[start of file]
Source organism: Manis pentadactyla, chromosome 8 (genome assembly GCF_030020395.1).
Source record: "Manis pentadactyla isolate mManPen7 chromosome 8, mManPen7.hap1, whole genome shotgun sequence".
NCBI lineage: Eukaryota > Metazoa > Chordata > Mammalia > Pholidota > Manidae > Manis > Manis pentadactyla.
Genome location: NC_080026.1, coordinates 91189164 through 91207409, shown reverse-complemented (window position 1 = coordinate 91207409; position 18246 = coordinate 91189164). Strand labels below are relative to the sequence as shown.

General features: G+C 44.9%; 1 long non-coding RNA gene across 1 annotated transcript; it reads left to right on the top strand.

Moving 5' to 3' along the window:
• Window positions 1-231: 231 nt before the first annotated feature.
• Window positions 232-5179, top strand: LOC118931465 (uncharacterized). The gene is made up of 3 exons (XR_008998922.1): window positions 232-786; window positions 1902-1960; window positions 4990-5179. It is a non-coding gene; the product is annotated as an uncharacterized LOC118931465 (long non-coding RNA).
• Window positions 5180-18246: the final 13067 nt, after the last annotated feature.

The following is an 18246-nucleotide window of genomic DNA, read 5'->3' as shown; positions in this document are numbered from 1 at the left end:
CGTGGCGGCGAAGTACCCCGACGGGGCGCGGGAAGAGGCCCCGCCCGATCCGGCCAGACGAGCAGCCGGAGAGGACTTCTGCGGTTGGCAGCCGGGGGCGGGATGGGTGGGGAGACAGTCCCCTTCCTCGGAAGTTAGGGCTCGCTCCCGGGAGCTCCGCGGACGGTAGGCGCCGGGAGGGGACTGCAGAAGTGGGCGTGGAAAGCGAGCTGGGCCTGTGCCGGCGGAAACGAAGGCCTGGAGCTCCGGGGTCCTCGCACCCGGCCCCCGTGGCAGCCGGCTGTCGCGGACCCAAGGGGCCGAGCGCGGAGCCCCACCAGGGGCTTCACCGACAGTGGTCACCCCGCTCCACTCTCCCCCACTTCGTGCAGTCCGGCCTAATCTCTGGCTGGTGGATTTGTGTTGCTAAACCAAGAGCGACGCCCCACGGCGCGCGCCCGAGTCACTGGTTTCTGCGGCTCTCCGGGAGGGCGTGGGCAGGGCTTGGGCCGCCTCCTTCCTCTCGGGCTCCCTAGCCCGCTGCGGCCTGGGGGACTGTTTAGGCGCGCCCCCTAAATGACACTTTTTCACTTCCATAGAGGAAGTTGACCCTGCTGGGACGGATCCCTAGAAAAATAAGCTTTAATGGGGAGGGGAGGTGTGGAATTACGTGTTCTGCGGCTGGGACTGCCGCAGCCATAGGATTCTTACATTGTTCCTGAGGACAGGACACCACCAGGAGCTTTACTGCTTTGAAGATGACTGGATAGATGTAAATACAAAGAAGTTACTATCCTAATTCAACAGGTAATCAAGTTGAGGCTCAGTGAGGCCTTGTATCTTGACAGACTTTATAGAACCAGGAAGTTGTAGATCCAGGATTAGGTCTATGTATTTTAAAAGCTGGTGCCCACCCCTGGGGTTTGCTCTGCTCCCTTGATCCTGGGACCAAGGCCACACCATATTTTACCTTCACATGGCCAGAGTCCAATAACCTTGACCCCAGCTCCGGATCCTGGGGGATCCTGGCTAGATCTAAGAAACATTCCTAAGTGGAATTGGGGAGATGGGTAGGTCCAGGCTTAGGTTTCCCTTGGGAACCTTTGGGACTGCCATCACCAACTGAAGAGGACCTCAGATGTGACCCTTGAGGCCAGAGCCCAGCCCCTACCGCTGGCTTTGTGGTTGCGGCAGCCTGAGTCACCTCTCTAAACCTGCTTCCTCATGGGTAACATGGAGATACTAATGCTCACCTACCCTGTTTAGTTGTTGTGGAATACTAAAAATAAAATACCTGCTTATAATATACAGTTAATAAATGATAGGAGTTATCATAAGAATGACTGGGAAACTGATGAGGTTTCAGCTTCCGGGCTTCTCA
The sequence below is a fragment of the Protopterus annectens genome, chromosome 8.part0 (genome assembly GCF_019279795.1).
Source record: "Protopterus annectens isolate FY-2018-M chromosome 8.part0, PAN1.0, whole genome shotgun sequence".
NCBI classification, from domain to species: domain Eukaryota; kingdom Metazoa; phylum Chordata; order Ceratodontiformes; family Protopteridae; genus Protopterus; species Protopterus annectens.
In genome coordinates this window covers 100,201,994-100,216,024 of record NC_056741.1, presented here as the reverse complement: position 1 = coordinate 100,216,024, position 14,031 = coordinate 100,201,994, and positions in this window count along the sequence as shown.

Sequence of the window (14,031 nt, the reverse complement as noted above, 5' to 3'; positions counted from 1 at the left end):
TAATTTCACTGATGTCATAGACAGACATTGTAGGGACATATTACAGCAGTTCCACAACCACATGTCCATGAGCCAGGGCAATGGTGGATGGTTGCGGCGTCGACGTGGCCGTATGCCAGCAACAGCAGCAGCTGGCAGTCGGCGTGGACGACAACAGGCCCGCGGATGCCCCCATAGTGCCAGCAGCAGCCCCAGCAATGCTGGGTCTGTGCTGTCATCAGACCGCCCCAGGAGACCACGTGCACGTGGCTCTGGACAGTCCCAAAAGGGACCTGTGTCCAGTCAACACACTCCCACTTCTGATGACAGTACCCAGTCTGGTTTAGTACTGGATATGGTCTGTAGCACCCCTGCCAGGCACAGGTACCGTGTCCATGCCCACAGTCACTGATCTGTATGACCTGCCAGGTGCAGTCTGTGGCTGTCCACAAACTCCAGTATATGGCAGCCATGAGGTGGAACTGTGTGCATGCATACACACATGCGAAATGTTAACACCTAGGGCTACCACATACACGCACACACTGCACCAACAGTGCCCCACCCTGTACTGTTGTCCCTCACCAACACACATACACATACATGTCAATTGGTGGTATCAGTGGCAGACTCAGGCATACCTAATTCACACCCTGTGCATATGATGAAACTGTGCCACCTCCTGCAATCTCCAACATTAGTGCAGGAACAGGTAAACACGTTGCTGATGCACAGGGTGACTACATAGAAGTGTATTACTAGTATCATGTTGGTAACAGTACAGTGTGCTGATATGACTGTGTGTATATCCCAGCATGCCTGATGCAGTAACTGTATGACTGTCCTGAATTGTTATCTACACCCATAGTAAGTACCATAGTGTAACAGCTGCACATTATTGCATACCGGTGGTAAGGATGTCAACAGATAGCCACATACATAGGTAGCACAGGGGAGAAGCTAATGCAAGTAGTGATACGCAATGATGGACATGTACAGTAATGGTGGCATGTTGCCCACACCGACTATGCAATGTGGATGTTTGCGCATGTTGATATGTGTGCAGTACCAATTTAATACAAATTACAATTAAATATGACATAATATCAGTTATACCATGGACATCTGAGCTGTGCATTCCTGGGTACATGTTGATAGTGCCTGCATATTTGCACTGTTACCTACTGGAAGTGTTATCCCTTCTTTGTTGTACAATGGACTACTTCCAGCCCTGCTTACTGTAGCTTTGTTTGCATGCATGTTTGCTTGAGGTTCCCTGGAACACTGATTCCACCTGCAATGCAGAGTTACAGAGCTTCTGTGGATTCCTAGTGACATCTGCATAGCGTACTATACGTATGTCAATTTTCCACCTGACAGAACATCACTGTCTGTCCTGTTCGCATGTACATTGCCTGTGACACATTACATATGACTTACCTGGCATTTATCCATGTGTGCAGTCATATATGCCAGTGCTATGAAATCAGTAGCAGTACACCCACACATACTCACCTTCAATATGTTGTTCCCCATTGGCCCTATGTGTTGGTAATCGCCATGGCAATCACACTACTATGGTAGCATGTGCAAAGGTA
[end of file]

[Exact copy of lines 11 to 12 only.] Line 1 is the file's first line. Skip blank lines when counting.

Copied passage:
CGTGGCGGCGAAGTACCCCGACGGGGCGCGGGAAGAGGCCCCGCCCGATCCGGCCAGACGAGCAGCCGGAGAGGACTTCTGCGGTTGGCAGCCGGGGGCGGGATGGGTGGGGAGACAGTCCCCTTCCTCGGAAGTTAGGGCTCGCTCCCGGGAGCTCCGCGGACGGTAGGCGCCGGGAGGGGACTGCAGAAGTGGGCGTGGAAAGCGAGCTGGGCCTGTGCCGGCGGAAACGAAGGCCTGGAGCTCCGGGGTCCTCGCACCCGGCCCCCGTGGCAGCCGGCTGTCGCGGACCCAAGGGGCCGAGCGCGGAGCCCCACCAGGGGCTTCACCGACAGTGGTCACCCCGCTCCACTCTCCCCCACTTCGTGCAGTCCGGCCTAATCTCTGGCTGGTGGATTTGTGTTGCTAAACCAAGAGCGACGCCCCACGGCGCGCGCCCGAGTCACTGGTTTCTGCGGCTCTCCGGGAGGGCGTGGGCAGGGCTTGGGCCGCCTCCTTCCTCTCGGGCTCCCTAGCCCGCTGCGGCCTGGGGGACTGTTTAGGCGCGCCCCCTAAATGACACTTTTTCACTTCCATAGAGGAAGTTGACCCTGCTGGGACGGATCCCTAGAAAAATAAGCTTTAATGGGGAGGGGAGGTGTGGAATTACGTGTTCTGCGGCTGGGACTGCCGCAGCCATAGGATTCTTACATTGTTCCTGAGGACAGGACACCACCAGGAGCTTTACTGCTTTGAAGATGACTGGATAGATGTAAATACAAAGAAGTTACTATCCTAATTCAACAGGTAATCAAGTTGAGGCTCAGTGAGGCCTTGTATCTTGACAGACTTTATAGAACCAGGAAGTTGTAGATCCAGGATTAGGTCTATGTATTTTAAAAGCTGGTGCCCACCCCTGGGGTTTGCTCTGCTCCCTTGATCCTGGGACCAAGGCCACACCATATTTTACCTTCACATGGCCAGAGTCCAATAACCTTGACCCCAGCTCCGGATCCTGGGGGATCCTGGCTAGATCTAAGAAACATTCCTAAGTGGAATTGGGGAGATGGGTAGGTCCAGGCTTAGGTTTCCCTTGGGAACCTTTGGGACTGCCATCACCAACTGAAGAGGACCTCAGATGTGACCCTTGAGGCCAGAGCCCAGCCCCTACCGCTGGCTTTGTGGTTGCGGCAGCCTGAGTCACCTCTCTAAACCTGCTTCCTCATGGGTAACATGGAGATACTAATGCTCACCTACCCTGTTTAGTTGTTGTGGAATACTAAAAATAAAATACCTGCTTATAATATACAGTTAATAAATGATAGGAGTTATCATAAGAATGACTGGGAAACTGATGAGGTTTCAGCTTCCGGGCTTCTCA
The sequence below is a fragment of the Protopterus annectens genome, chromosome 8.part0 (genome assembly GCF_019279795.1).